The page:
Growing trees (the old-fashioned way!)
So far we've introduced some useful methods for zooming, navigating, an searching through existing trees, but we
still need a way to build a tree from scratch—trees don't just grow on trees, you know!
In all seriousness, however: while it is true that phylogenies don't "grow on trees", nowadays they are usually produced by computers instead of humans. So why should we
care about being able to build one by hand? This capability is still important for
- creating summary trees,
- curating computational predictions, and
- quickly producing tree diagrams,
among other tasks. So, without further ado, let's activate PhyloWidget's radial context menu
Wow, what just happened?? Well, not much, yet. You should now see the Arrow tool in the dock. Sometimes big things some in small packages, and this
little icon will now let you create your own tree!
To begin, first click on the arrow icon, then try hovering the mouse over the node circle (just to the left of the 'PhyloWidget' label).
You should see a pulsing blue circle around the node, and the mouse cursor should become a hand—as you probably guessed, this
is letting you know that you can click there to do something!
Clicking on the node brings up what's known as a radial context menu. The context of this menu is the node from which it was opened.
Even if you zoom or scroll away from the node (by using your mouse wheel for example), the menu remains attached to the node.
Upon opening, PhyloWidget's context menu displays four sub-menus which contain menu items or further sub-menus of their own. Try playing around with the menu system for
a while, and don't be afraid to experiment—if you get in trouble, just click here to reset the tree.
Power user tip: notice that every item in the context menu has a single-character label—that's its keyboard shortcut! It can be
quite efficient to use the context menu via the keyboard shortcuts, so give it a try!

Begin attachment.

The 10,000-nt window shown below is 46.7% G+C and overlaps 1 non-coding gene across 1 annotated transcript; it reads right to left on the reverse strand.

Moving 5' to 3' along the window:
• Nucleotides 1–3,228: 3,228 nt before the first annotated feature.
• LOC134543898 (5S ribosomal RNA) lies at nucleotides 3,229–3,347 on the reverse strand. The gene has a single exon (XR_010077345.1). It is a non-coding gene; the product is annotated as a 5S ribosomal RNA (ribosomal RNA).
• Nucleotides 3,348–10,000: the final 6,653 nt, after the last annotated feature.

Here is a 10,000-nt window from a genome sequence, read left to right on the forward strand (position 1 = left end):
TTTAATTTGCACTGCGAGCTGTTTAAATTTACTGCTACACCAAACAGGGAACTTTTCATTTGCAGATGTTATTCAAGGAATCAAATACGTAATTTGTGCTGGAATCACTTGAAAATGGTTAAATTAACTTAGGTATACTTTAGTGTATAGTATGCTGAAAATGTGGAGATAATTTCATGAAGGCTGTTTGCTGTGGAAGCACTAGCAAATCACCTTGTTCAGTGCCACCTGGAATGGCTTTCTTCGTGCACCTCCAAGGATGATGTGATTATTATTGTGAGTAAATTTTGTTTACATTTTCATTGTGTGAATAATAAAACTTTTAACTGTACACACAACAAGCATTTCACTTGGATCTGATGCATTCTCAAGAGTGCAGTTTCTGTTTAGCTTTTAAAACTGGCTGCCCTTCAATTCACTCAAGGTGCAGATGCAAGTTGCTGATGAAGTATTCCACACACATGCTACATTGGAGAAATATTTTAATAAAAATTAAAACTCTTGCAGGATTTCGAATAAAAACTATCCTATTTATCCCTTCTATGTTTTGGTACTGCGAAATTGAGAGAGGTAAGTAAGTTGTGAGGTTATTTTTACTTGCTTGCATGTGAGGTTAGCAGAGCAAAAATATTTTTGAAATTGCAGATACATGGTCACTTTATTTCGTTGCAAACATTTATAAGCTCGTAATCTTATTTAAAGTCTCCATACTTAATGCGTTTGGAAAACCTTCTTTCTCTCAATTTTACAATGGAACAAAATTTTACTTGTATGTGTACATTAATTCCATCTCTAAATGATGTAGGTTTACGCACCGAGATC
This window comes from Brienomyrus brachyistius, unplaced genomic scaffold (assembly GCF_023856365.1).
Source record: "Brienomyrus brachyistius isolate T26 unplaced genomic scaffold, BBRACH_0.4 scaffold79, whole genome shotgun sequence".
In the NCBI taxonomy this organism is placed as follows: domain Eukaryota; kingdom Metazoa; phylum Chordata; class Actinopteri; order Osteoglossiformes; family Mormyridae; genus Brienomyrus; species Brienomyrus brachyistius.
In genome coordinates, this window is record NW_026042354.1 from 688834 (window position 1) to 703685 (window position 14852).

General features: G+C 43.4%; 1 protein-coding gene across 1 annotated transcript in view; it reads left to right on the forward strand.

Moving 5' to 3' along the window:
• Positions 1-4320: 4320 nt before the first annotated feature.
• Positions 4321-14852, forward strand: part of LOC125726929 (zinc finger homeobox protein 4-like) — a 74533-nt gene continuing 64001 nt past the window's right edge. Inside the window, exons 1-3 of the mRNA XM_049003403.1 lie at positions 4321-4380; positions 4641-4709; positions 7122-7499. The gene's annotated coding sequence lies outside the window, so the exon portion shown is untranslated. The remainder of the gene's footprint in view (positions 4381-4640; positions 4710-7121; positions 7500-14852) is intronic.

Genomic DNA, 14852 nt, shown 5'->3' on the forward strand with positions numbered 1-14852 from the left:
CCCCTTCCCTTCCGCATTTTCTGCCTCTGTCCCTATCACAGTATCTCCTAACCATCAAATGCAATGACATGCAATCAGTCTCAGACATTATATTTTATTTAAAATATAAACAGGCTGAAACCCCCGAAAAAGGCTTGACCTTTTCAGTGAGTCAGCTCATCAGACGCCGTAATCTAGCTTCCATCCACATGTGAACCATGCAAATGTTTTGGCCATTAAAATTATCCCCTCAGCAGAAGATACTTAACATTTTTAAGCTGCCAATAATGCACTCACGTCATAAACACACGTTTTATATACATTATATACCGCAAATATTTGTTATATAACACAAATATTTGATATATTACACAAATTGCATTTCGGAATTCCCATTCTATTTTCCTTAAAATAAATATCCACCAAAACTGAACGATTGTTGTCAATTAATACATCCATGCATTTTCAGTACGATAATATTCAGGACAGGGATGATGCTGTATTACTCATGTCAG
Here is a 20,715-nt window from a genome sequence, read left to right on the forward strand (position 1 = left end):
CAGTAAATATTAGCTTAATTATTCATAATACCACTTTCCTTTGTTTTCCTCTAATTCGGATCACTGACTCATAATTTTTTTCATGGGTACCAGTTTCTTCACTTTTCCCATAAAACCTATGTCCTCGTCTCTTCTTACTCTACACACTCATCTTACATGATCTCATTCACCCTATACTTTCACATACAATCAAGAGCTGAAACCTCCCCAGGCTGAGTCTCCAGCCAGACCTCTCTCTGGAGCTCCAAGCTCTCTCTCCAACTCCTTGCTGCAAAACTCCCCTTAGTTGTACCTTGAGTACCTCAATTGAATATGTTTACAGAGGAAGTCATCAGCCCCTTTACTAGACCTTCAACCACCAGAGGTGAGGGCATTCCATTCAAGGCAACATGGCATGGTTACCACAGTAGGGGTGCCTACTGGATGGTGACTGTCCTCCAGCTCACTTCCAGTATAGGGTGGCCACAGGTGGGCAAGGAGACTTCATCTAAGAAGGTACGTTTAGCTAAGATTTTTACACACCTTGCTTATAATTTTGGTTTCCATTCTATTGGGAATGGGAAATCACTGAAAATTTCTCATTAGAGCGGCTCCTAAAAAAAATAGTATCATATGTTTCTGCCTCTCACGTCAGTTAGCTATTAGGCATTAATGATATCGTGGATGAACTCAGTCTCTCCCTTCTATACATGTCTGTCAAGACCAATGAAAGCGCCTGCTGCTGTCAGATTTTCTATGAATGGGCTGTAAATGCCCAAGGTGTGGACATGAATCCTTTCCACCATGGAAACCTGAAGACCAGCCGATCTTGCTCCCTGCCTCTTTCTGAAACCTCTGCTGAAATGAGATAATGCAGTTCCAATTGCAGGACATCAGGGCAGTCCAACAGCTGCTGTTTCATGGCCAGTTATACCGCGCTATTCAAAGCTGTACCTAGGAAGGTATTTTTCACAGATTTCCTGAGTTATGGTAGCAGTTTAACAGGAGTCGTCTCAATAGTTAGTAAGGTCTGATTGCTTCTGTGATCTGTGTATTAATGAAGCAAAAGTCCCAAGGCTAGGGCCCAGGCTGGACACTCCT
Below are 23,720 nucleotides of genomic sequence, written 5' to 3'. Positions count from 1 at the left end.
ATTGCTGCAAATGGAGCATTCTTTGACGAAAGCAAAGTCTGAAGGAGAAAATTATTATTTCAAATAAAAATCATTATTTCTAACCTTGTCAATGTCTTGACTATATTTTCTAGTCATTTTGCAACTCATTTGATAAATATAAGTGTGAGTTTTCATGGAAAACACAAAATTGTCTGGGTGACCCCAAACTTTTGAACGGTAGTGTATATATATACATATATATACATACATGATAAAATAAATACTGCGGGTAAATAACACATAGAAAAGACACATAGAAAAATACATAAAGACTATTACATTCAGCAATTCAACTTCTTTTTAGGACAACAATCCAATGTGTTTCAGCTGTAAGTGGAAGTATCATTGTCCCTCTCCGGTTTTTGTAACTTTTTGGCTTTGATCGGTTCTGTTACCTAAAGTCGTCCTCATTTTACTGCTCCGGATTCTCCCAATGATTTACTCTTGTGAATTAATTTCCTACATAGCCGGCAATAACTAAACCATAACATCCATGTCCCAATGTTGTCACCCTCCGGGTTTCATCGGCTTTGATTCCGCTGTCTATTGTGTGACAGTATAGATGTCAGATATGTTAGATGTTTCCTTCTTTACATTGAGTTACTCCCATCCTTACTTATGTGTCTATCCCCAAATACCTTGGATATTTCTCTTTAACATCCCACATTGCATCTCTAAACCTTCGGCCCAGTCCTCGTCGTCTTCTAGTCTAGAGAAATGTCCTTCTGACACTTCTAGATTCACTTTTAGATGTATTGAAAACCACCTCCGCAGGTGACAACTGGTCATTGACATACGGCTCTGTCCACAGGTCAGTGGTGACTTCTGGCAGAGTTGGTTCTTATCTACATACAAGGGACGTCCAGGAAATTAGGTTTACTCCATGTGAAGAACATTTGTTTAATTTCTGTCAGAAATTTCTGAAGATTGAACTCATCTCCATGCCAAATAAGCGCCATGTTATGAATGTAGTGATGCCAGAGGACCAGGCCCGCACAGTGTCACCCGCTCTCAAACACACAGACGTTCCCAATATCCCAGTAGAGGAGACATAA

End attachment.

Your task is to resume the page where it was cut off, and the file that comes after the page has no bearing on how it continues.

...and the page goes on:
A more detailed look
For reference, here is detailed overview of PhyloWidget's context menu hierarchy:
- Clipboard: for performing cut-and-paste operations
- Cut: cuts the selected node and its subtree, to be pasted back elsewhere in the tree.
- Copy: copies the selected node and subtree, to be pasted elsewhere.
- Paste: pastes the clipboard contents (if it exists) below the selected node.
- Swap: swaps this node with the clipboard contents.
- Clear: clears the current clipboard contents.
- Node Edit: for editing the current node's attributes
- Name: edits the name of the current node.
- Branch length: edits the length of the branch between this node and its parent.
- Annotations: edits the annotations associated with the current node. Most often, these annotations will represent the NHX format information contained in the tree (see the later Annotations vignette).
- Layout: for changing the layout of the tree
- Swap Children: simply swaps the order of this node's children.
- Flip Subtree: causes the entire subtree below this node to be flipped.
- Reroot: reroots the tree on this node using the midpoint method. Causes this node to become a direct
descendant of the root node.
- Tree Edit: for changing the structure of the tree
- Add child: adds a direct descendant to this node.
- Add sister: approximates creating a new speciation event, by adding a parental node just above this node and inserting a new 'sister' node.
- Delete subtree: deletes this node and the entire subtree below it.
- Delete this node: deletes this node (we'll call it X) by splicing it out of the tree, so X's children become the children of X's parent.
- Web: for web-based actions
- Here you'll find an assortment of useful external sites. This behavior is completely customizable using
PhyloWidget's modular user interface; see the later vignette on Web Links for an interactive example of this.
You may notice that one of the items under the "Web" menu is deactivated. This item requires the signed applet version of PhyloWidget,
which we will encounter in a later step. Stay tuned!